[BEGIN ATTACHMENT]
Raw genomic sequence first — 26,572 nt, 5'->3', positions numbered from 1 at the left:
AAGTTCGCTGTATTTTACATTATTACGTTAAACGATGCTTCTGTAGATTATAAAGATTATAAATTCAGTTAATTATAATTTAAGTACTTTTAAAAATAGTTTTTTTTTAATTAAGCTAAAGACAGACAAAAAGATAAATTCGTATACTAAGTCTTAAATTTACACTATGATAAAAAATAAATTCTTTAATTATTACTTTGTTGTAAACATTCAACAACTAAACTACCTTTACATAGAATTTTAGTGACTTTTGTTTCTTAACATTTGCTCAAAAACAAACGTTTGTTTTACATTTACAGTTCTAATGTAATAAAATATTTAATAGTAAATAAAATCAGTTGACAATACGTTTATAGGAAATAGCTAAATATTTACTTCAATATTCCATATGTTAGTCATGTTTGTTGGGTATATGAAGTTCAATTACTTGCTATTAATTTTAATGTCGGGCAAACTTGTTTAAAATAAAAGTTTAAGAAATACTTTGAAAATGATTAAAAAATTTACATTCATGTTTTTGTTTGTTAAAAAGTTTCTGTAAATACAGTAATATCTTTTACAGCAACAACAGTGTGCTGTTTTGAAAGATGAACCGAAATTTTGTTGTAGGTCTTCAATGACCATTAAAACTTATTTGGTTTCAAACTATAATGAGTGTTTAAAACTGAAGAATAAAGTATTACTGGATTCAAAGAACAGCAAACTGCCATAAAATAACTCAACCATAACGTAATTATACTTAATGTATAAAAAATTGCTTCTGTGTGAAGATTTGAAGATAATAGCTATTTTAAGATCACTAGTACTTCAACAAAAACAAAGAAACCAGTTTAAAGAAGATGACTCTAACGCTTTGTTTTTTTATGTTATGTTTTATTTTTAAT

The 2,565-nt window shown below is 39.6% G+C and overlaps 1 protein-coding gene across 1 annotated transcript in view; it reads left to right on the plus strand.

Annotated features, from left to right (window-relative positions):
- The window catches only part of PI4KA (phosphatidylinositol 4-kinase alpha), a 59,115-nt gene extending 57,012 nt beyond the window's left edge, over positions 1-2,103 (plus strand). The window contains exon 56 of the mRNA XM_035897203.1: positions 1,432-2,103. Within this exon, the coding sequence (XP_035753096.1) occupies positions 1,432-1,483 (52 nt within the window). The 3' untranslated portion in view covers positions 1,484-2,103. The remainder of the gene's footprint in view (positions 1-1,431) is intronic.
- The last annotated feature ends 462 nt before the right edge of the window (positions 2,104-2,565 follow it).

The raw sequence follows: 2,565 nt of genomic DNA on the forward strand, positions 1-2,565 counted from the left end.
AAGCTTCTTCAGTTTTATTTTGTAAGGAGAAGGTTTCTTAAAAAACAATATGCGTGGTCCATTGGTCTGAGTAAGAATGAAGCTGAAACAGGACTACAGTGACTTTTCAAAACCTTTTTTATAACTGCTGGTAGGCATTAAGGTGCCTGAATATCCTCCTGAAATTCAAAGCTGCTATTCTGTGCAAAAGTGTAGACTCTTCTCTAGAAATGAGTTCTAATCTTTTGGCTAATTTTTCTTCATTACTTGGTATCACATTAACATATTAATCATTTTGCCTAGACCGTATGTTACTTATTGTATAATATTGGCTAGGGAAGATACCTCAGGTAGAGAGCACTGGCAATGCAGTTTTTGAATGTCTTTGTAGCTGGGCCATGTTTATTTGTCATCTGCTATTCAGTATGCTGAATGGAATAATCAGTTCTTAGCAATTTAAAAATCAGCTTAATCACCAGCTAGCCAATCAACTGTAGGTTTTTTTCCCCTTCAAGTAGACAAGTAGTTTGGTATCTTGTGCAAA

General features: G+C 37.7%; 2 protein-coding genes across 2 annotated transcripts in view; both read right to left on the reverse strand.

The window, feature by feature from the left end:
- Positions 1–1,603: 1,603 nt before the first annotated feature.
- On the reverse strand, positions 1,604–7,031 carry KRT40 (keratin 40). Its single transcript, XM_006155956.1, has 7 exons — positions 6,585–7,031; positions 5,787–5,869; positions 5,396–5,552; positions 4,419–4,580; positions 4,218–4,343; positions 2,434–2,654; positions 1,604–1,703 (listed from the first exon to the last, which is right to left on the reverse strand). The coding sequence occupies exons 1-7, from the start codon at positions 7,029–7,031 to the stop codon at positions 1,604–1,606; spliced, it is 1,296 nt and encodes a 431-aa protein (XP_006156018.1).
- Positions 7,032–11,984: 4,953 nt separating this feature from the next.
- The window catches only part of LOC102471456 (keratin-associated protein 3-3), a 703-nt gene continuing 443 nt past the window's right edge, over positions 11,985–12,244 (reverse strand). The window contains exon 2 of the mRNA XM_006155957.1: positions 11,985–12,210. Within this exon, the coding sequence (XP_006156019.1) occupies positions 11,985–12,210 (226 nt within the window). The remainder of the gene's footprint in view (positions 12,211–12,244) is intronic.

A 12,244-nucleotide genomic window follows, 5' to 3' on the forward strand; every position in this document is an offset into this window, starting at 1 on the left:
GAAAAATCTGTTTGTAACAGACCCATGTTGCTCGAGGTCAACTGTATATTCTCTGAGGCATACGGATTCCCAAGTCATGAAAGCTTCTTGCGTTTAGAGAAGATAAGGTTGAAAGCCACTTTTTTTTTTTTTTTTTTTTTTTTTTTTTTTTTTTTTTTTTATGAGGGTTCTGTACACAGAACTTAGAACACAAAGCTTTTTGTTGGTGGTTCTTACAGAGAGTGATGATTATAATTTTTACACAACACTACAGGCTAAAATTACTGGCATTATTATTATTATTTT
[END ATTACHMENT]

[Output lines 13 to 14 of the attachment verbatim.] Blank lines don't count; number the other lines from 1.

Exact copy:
- Positions 7,032–11,984: 4,953 nt separating this feature from the next.
- The window catches only part of LOC102471456 (keratin-associated protein 3-3), a 703-nt gene continuing 443 nt past the window's right edge, over positions 11,985–12,244 (reverse strand). The window contains exon 2 of the mRNA XM_006155957.1: positions 11,985–12,210. Within this exon, the coding sequence (XP_006156019.1) occupies positions 11,985–12,210 (226 nt within the window). The remainder of the gene's footprint in view (positions 12,211–12,244) is intronic.